peter at engcorp.com
Tue Jun 29 18:30:27 CEST 2004
Alexander May wrote:
> We are developing a distributed application running on approximately six
> thousand nodes with somewhat limited hardware resources. Our hardware
> target is 66 MHz ARM style processor with 16 Mb ram. We haven't selected
> specific hardware yet; the hardware target is what we are trying to fit into
> based on price constraints. Each device needs to be able to handle about 2
> kbs (yes kilo, not mega) worth of network traffic.
You mention network, so presumably you have Ethernet (?) interfaces, and
plan on TCP or UDP, in which case you probably first need to consider
operating systems... Python does not automatically give you support for
networking, it just uses the underlying OS support.
> I intend to a least prototype the system in Python. It would be great if we
> could we could use Python in production by embedding it in the hardware. My
> question is does anyone have any real world experience using python in an
> embedded system?
Yes, there are a few people around here who have worked on embedded
Python systems, including me (at a past employer).
> 1) Are there any embedded Pythons out there? The nodes will likely be
> running some form of Linux, but I don't particularly feel like devoting
> resrouces to porting python. Any embedded Linuxes supporting Python?
> Thoughts in general?
I doubt you'll need to do much "porting". Unless the Linices you
are considering are quite unusual, they ought to look a lot like any
other Linux, and Python may well work largely unchanged. Any required
changes could be in areas you don't need, anyway. Again, make sure
you consider right away exactly what OS resources, other than
networking, that you actually need. Multitasking? Signals? Audio?
> 2) What are the resource requirements of Python? How much overhead do the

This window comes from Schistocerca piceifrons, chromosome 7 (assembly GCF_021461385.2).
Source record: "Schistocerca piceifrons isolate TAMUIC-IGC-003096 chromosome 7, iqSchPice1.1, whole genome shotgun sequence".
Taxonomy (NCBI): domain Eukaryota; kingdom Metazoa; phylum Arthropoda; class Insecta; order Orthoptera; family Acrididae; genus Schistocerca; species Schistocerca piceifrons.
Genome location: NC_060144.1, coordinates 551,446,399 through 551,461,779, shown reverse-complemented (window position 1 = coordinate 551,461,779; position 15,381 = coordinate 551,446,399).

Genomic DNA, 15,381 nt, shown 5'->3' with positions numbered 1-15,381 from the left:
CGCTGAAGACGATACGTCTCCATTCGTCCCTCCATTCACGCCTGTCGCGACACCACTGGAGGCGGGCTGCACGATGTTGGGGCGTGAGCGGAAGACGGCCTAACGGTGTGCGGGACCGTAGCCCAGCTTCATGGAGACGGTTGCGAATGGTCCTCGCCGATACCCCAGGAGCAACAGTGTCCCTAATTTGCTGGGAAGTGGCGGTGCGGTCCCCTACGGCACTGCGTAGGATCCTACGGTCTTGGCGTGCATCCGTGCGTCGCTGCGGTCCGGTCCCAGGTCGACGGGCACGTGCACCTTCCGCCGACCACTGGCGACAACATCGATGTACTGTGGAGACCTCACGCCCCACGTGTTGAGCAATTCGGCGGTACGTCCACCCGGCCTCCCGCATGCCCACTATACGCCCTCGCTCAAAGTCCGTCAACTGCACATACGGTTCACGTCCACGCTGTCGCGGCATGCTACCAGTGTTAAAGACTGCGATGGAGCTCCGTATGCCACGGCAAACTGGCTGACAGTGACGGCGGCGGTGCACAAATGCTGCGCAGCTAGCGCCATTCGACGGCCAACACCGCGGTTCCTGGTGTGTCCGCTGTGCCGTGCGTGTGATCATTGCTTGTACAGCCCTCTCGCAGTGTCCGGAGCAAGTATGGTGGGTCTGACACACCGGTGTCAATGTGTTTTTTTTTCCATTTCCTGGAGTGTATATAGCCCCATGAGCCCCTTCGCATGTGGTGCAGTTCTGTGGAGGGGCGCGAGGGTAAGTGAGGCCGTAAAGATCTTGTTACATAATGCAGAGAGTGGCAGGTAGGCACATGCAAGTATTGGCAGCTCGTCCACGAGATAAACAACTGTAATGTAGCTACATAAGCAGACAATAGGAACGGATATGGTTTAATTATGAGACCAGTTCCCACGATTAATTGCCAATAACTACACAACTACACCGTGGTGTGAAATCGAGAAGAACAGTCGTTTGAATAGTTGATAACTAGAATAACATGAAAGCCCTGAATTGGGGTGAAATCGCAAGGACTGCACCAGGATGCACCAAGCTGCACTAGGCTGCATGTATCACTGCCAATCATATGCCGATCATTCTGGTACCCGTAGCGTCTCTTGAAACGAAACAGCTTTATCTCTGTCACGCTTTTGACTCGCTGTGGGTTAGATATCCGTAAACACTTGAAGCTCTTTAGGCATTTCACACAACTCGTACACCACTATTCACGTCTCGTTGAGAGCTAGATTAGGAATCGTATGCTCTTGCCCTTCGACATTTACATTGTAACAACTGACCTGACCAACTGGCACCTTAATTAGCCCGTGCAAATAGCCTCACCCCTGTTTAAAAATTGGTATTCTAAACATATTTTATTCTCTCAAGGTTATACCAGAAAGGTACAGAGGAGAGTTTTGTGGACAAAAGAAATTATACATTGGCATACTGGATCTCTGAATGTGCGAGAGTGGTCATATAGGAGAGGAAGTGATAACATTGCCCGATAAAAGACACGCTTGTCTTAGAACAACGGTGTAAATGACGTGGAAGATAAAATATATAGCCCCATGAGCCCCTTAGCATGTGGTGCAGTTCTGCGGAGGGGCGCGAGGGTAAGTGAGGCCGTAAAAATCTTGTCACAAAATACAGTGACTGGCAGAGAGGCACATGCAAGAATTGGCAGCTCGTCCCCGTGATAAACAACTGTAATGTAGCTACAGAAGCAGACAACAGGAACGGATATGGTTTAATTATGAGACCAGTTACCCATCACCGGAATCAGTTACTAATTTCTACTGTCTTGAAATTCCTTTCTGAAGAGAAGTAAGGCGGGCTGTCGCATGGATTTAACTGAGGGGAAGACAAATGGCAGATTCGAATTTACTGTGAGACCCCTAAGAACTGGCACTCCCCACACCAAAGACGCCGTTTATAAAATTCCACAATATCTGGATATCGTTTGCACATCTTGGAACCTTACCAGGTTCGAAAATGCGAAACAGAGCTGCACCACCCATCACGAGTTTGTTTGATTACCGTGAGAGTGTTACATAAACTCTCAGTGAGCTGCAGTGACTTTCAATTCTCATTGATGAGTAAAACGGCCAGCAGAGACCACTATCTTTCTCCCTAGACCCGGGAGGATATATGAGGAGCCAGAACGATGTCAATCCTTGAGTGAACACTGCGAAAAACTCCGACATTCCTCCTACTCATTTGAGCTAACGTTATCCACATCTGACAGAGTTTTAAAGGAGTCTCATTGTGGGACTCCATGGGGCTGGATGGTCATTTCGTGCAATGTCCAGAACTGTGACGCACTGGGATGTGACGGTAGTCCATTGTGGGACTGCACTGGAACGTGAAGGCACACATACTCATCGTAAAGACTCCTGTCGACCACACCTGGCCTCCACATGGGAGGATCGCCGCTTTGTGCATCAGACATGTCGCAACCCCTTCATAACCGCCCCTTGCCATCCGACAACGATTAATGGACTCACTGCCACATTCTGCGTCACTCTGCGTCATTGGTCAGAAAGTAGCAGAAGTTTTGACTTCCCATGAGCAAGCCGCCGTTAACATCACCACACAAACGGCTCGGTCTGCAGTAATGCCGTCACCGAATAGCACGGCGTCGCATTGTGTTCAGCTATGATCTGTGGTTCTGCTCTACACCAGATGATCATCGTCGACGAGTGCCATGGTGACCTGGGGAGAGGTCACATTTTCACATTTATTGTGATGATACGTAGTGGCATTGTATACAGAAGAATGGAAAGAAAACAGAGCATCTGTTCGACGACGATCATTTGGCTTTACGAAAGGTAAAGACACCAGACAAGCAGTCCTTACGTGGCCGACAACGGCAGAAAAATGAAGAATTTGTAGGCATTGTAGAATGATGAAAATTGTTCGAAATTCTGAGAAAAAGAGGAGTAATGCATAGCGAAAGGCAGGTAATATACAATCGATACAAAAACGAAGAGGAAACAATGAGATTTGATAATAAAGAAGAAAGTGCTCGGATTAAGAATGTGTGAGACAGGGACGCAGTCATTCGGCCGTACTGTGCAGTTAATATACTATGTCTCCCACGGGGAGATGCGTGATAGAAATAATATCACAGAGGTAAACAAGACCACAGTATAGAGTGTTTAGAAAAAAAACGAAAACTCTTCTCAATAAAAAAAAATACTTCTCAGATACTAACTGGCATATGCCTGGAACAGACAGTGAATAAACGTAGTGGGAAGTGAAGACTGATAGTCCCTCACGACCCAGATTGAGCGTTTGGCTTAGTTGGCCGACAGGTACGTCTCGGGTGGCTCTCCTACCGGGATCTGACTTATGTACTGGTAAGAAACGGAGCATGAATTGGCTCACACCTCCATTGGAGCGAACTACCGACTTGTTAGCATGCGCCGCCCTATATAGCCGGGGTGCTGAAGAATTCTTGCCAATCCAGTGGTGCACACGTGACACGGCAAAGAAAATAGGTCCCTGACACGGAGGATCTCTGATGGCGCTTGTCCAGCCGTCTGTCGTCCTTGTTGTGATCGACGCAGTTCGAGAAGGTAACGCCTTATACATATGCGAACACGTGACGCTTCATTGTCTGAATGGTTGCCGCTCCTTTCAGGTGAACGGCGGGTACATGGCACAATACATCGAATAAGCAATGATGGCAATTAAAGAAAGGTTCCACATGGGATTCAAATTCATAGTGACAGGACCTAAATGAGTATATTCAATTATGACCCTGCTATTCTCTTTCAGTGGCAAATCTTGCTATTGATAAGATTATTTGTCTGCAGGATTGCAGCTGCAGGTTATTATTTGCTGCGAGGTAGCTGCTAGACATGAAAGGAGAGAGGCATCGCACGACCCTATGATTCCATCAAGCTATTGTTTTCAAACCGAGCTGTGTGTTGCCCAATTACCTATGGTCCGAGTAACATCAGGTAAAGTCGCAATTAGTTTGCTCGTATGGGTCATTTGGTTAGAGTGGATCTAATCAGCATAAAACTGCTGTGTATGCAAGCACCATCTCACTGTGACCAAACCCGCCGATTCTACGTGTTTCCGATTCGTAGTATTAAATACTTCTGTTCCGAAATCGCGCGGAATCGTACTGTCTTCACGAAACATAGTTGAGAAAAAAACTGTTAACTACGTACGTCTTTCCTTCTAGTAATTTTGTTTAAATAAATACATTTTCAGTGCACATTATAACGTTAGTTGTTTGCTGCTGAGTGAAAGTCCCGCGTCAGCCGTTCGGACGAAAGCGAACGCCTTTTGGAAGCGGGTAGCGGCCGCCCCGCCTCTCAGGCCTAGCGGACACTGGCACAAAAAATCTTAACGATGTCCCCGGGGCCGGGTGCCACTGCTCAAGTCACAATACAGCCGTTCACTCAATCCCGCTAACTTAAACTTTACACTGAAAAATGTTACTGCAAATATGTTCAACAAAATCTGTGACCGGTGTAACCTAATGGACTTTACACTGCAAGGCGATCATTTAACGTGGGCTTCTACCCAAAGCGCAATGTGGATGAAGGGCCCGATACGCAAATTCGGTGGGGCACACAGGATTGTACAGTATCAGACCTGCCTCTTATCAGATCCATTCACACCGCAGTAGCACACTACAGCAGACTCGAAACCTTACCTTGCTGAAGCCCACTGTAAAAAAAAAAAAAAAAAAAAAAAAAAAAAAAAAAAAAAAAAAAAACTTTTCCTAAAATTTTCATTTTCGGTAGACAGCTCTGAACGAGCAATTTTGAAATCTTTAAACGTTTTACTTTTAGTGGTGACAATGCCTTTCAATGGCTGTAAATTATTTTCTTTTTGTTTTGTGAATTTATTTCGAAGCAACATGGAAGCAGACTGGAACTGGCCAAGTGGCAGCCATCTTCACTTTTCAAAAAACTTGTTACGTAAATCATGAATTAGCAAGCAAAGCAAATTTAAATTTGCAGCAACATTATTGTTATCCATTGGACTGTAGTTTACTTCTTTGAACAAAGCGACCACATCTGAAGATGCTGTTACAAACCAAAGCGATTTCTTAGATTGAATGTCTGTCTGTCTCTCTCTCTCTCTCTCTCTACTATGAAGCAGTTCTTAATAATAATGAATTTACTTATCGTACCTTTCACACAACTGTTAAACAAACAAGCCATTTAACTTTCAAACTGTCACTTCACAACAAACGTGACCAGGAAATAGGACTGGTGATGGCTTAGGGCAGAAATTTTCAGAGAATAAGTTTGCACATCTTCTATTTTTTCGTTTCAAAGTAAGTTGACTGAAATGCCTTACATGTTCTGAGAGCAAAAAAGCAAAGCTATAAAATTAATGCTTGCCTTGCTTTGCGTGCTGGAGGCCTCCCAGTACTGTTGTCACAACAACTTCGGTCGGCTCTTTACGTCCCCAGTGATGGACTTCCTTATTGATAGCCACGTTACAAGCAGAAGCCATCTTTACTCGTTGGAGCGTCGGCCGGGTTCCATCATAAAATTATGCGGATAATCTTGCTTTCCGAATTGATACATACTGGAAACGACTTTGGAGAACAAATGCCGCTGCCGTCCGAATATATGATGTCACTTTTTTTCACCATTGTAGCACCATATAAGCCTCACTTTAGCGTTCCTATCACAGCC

> network related modules add?
_socket.pyd is 49212 on Win32, and 124040 (probably with debugging
symbol table included?) on Linux, for Python 2.3.4. This includes
lots of doc-strings, though, so you can probably shrink it pretty
easily with a configurable setting during compilation.
> In short, is embedding python realistic?
Definitely. We did it first on a 33MHz 386 (or 286?) compatible
board with only 1MB of flash and 1MB of RAM, and a tiny embedded
OS with no networking. That took a little slashing, such as removing
floating point support, but for the most part such things were
supported well by #defines during compilation. I think we based
that one on Python 1.5.2. (It was a few years ago.) Performance,
however, turned out to be inadequate and we decided we'd get
farther faster by keeping Python and switching to faster hardware
(than by ditching Python and doing it all in C).
The next version was a 100MHz 486 compatible with 32MB RAM and
Compact Flash as a hard drive. We picked 32MB flash as the target,
but used 64MB for prototyping and kept using it thereafter because
CF cards kept getting cheaper. This version ran vanilla Linux
with everything non-essential removed, and stock Python recompiled
from sources with, I believe, no changes. We stripped a few library
files from the resulting binary (e.g. unicodedata.so) to reduce the
I know others have done similar things on hardware in this range,
but I don't know of anything freely available yet. Not sure that
would make sense, either, as everybody uses different hardware in
this sort of thing...
The main advice I can give you from this experience is that if
your hardware doesn't quite cut it, considering putting the money
into better hardware rather than immediately abandoning any thought
of using Python. On the other hand, you have 6K nodes, and we
had less than a few hundred, so the "economies of scale" just
weren't there as much in our case and development costs were
the largest consideration. In your case, saving $100 on each
unit might be more important than saving a few thousand hours
of development time... your call.
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